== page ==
ABSTRACT: Using an Alpha Asymmetry protocol, the purpose of this training was to determine if depression could be alleviated when the subjects learned to increase the activation of the left hemisphere and/ or decrease the activation of the right hemisphere. The results suggest that Alpha Asymmetry neurofeedback training may be an effective adjunct to psychotherapy in the treatment of certain types of mood disorders.
22. Cheon, E., Koo, B. and Choi, J. (2015). The Efficacy of Neurofeedback in Patients with Major Depressive Disorder: An Open Labeled Prospective Study. Applied Psychophysiology and Biofeedback, 41(1), pp.103-110.
ABSTRACT: Neurofeedback treatment could improve depressive symptoms significantly. In addition, anxiety symptoms and clinical illness severity decreased significantly after neurofeedback treatment. Despite its several limitations, such as small sample size and lack of a control group, this study suggested neurofeedback has significant effects in patients with major depressive disorder
23. Cantor, D. and Stevens, E. (2009). QEEG Correlates of Auditory-Visual Entrainment Treatment Efficacy of Refractory Depression. Journal of Neurotherapy, 13(2), pp.100-108.
ABSTRACT: The purpose of this study was to examine the use of auditory-visual EEG entrainment (AVE) at a 14 Hz (beta) frequency to decrease symptoms of depression with corresponding changes in neurophysiology. The findings indicate that AVE therapy may be a viable nonmedication therapeutic intervention.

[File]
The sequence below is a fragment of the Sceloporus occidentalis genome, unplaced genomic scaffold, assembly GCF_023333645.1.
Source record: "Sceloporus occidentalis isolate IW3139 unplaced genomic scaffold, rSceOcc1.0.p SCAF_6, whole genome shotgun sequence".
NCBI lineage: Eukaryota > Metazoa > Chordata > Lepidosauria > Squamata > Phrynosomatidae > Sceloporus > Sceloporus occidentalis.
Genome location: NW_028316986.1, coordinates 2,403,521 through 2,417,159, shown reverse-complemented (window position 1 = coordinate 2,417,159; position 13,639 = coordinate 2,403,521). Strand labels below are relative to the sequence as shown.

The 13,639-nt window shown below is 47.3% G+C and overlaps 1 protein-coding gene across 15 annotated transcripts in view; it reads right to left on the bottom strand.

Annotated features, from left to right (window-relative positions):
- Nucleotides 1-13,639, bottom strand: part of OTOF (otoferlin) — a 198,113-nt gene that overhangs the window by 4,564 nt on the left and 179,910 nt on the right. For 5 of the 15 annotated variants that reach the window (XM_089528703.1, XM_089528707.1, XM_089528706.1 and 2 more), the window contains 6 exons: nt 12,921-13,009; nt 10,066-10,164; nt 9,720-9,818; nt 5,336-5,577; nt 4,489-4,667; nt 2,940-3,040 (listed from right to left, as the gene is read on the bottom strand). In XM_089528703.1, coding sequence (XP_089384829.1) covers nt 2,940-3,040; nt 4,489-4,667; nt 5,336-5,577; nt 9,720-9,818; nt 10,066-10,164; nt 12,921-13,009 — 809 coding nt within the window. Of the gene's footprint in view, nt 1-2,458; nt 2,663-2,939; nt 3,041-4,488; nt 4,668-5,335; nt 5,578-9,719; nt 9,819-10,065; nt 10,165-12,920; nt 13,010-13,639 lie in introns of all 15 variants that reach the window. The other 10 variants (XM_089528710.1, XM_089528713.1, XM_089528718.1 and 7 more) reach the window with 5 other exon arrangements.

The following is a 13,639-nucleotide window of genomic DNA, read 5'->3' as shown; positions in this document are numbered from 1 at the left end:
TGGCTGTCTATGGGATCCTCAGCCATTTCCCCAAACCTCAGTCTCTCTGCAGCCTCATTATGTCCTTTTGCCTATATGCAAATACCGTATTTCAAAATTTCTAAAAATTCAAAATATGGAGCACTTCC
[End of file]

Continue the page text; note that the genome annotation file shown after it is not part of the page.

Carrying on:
24. Young, K., Siegle, G., Zotev, V., Phillips, R., Misaki, M., Yuan, H., Drevets, W. and Bodurka, J. (2017). Randomized Clinical Trial of Real-Time fMRI Amygdala Neurofeedback for Major Depressive Disorder: Effects on Symptoms and Autobiographical Memory Recall. American Journal of Psychiatry, 174(8), pp.748-755.
ABSTRACT: rtfMRI-nf training to increase the amygdala hemodynamic response to positive memories significantly decreased depressive symptoms and increased the percent of specific memories recalled on an autobiographical memory test. These data support a role of the amygdala in recovery from depression.